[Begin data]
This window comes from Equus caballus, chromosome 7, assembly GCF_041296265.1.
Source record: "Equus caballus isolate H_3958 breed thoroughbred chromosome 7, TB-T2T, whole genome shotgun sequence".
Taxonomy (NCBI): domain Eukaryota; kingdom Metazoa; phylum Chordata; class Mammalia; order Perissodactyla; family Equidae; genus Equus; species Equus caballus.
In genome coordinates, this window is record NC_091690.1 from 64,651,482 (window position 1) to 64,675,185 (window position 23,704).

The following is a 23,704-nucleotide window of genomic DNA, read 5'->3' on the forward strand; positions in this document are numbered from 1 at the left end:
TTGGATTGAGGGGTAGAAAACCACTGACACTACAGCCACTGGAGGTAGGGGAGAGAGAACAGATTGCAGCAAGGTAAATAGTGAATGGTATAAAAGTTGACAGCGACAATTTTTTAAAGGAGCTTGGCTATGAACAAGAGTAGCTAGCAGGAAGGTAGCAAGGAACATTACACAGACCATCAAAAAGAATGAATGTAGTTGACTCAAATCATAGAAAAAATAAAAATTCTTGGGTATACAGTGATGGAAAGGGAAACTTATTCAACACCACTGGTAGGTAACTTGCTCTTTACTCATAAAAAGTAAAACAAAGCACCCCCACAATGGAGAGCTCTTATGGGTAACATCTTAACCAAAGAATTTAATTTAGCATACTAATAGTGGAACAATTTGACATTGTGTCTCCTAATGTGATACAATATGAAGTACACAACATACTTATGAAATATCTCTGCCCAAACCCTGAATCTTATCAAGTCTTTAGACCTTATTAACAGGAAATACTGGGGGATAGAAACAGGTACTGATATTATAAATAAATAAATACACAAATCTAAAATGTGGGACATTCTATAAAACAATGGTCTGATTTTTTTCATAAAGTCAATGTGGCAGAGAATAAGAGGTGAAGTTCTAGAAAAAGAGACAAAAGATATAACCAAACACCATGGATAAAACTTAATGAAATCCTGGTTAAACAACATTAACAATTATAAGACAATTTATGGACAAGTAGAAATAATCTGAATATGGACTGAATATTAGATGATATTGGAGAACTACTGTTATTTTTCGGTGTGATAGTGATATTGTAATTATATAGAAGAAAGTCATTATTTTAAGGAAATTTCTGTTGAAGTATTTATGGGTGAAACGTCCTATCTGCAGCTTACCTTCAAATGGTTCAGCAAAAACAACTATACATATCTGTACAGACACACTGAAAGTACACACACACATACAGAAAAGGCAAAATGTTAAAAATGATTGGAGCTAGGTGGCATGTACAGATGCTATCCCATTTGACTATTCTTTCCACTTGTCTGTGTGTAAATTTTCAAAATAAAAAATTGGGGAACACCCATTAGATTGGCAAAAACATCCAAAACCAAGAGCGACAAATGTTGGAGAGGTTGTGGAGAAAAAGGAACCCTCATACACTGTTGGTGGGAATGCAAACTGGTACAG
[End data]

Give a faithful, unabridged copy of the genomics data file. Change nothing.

This window comes from Equus caballus, chromosome 7, assembly GCF_041296265.1.
Source record: "Equus caballus isolate H_3958 breed thoroughbred chromosome 7, TB-T2T, whole genome shotgun sequence".
Taxonomy (NCBI): domain Eukaryota; kingdom Metazoa; phylum Chordata; class Mammalia; order Perissodactyla; family Equidae; genus Equus; species Equus caballus.
In genome coordinates, this window is record NC_091690.1 from 64,651,482 (window position 1) to 64,675,185 (window position 23,704).

The following is a 23,704-nucleotide window of genomic DNA, read 5'->3' on the forward strand; positions in this document are numbered from 1 at the left end:
TTGGATTGAGGGGTAGAAAACCACTGACACTACAGCCACTGGAGGTAGGGGAGAGAGAACAGATTGCAGCAAGGTAAATAGTGAATGGTATAAAAGTTGACAGCGACAATTTTTTAAAGGAGCTTGGCTATGAACAAGAGTAGCTAGCAGGAAGGTAGCAAGGAACATTACACAGACCATCAAAAAGAATGAATGTAGTTGACTCAAATCATAGAAAAAATAAAAATTCTTGGGTATACAGTGATGGAAAGGGAAACTTATTCAACACCACTGGTAGGTAACTTGCTCTTTACTCATAAAAAGTAAAACAAAGCACCCCCACAATGGAGAGCTCTTATGGGTAACATCTTAACCAAAGAATTTAATTTAGCATACTAATAGTGGAACAATTTGACATTGTGTCTCCTAATGTGATACAATATGAAGTACACAACATACTTATGAAATATCTCTGCCCAAACCCTGAATCTTATCAAGTCTTTAGACCTTATTAACAGGAAATACTGGGGGATAGAAACAGGTACTGATATTATAAATAAATAAATACACAAATCTAAAATGTGGGACATTCTATAAAACAATGGTCTGATTTTTTTCATAAAGTCAATGTGGCAGAGAATAAGAGGTGAAGTTCTAGAAAAAGAGACAAAAGATATAACCAAACACCATGGATAAAACTTAATGAAATCCTGGTTAAACAACATTAACAATTATAAGACAATTTATGGACAAGTAGAAATAATCTGAATATGGACTGAATATTAGATGATATTGGAGAACTACTGTTATTTTTCGGTGTGATAGTGATATTGTAATTATATAGAAGAAAGTCATTATTTTAAGGAAATTTCTGTTGAAGTATTTATGGGTGAAACGTCCTATCTGCAGCTTACCTTCAAATGGTTCAGCAAAAACAACTATACATATCTGTACAGACACACTGAAAGTACACACACACATACAGAAAAGGCAAAATGTTAAAAATGATTGGAGCTAGGTGGCATGTACAGATGCTATCCCATTTGACTATTCTTTCCACTTGTCTGTGTGTAAATTTTCAAAATAAAAAATTGGGGAACACCCATTAGATTGGCAAAAACATCCAAAACCAAGAGCGACAAATGTTGGAGAGGTTGTGGAGAAAAAGGAACCCTCATACACTGTTGGTGGGAATGCAAACTGGTACAG